Nagsasalita ba kayo ng Filipino?
You read it right and you must think it’s a kind of business I venture in this foreign land. But no, I’m a government employee here teaching Filipino to children with Filipino parents, mostly Filipino individuals married to Swedish nationals. Although I used to teach in Davao, I never expected to be teaching in Filipino outside my homeland. The truth is I never expected to land a teaching job here at all because of this language barrier. I’ve learned Swedish the best I could in both speaking and writing but still I can never be like the native speaker of the language. And there would always be prejudices when it comes to foreigners teaching in Swedish schools.
Much to my surprise, the government or rather the National Agency for Education here has stated in the curriculum the importance of mother (tongue) languages of the foreign citizens; hence, teaching in mother tongue in schools. The main purpose of which is to develop children become bilingual or multilingual. While one’s mother language has a vital role to establish and strengthen his identity, not many parents of mixed nationalities have realized this fact. The children would always want to learn the language spoken by his/her foreign mother or father but it’s sometimes late to grant the need. In other scenario, I met some children and students who were born in the Philippines and after two or three years of stay here have totally lost the Filipino language. Sad to say, some parents are not so keen on keeping the language.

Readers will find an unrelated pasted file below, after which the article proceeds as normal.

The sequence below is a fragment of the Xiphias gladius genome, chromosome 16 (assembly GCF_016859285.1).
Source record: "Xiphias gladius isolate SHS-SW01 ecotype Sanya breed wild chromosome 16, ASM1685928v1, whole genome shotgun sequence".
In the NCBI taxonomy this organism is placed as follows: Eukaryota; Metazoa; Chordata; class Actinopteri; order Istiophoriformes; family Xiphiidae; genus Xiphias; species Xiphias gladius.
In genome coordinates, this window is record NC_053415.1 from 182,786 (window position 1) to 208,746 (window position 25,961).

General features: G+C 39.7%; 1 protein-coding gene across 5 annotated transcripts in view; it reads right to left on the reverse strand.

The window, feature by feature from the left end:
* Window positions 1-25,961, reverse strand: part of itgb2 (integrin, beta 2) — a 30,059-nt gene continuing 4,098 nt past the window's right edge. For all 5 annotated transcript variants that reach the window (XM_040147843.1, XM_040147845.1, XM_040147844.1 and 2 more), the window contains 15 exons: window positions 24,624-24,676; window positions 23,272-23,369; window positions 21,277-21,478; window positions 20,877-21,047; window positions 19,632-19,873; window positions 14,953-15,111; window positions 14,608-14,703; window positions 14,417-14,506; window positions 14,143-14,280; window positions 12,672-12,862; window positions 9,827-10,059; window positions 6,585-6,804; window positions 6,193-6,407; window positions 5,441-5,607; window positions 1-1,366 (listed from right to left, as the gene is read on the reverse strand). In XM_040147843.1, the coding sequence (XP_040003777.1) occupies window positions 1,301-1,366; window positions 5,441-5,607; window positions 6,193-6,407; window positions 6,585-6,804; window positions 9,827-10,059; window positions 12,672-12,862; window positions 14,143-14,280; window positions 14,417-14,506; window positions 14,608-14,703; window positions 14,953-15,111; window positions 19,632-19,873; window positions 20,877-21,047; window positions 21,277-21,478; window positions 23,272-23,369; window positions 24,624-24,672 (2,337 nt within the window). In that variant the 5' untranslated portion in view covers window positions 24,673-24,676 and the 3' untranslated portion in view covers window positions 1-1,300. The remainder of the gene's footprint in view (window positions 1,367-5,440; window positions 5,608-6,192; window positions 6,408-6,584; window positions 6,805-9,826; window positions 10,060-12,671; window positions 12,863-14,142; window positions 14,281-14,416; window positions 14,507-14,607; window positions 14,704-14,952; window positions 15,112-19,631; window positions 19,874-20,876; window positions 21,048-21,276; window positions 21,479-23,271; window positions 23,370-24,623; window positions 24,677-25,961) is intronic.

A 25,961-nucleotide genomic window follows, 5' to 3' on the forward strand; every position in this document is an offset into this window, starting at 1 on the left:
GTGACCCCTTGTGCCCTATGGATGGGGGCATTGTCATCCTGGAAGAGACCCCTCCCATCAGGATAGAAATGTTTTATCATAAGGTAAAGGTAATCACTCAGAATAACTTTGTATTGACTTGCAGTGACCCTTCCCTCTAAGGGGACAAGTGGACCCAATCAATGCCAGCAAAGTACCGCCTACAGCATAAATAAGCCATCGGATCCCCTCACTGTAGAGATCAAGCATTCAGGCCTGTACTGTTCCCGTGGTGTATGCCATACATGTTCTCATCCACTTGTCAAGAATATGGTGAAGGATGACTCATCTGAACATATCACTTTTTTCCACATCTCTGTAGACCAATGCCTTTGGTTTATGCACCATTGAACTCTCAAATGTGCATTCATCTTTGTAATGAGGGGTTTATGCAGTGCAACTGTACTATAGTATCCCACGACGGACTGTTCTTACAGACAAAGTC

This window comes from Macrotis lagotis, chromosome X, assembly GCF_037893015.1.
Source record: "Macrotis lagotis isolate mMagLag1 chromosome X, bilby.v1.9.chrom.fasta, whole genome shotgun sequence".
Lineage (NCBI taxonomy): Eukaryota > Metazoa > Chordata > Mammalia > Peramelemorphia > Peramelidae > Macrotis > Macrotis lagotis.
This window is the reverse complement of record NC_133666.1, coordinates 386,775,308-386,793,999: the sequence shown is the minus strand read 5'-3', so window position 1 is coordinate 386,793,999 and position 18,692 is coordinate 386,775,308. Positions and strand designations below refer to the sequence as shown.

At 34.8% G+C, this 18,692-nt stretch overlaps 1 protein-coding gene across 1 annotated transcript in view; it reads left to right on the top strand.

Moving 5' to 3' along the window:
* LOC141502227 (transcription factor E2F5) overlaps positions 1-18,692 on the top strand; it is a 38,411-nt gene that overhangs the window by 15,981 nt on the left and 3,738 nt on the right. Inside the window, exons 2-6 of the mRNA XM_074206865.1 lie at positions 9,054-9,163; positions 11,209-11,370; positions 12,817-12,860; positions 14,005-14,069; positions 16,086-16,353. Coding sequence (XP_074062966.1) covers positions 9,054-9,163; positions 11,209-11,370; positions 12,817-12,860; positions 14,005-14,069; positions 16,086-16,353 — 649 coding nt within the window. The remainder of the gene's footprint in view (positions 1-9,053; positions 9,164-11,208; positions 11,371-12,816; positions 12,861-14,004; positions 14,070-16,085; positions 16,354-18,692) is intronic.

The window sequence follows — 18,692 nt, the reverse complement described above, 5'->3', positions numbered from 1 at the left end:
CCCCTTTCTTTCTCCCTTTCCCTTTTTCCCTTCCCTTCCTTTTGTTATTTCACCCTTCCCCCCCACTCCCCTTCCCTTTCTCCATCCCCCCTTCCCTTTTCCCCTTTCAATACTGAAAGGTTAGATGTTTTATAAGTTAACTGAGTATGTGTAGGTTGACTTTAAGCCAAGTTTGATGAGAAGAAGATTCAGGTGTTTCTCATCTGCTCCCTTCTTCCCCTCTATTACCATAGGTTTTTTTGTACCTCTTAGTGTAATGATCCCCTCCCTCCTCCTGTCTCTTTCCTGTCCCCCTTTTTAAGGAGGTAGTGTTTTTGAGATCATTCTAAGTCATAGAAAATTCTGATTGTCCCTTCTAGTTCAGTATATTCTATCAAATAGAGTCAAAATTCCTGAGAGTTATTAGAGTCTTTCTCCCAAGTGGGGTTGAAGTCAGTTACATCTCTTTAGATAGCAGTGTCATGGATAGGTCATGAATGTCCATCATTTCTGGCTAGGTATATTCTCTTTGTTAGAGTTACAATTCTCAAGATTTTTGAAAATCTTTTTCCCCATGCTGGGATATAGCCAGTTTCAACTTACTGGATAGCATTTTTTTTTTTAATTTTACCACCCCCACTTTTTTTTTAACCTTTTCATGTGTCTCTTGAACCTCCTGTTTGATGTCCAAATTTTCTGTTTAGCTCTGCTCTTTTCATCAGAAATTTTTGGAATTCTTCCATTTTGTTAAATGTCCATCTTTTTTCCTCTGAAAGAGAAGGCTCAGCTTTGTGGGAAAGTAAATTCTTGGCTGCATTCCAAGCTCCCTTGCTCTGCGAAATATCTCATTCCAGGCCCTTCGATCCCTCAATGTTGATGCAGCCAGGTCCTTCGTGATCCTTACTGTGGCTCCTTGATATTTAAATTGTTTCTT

The nature of my job is different from that of an ordinary teacher working in a school. As a mother language teacher, I teach from school to school according to locations of every group of students we create. In the morning, I do study help for students who have just arrived here and who have not learned Swedish yet. In the afternoon is the teaching in mother language. I have at least three loads in a day, different schools everyday. This is how tough my job is. This is what makes me so busy at the start of the schoolyear, making schedules, talking to school rectors and booking a classroom. I have managed to absorb the nature of this job for three years now. And as a lone teacher in Filipino in the Gothenburg Region, bow to this, haha! Everything was not planned but had just fallen into place.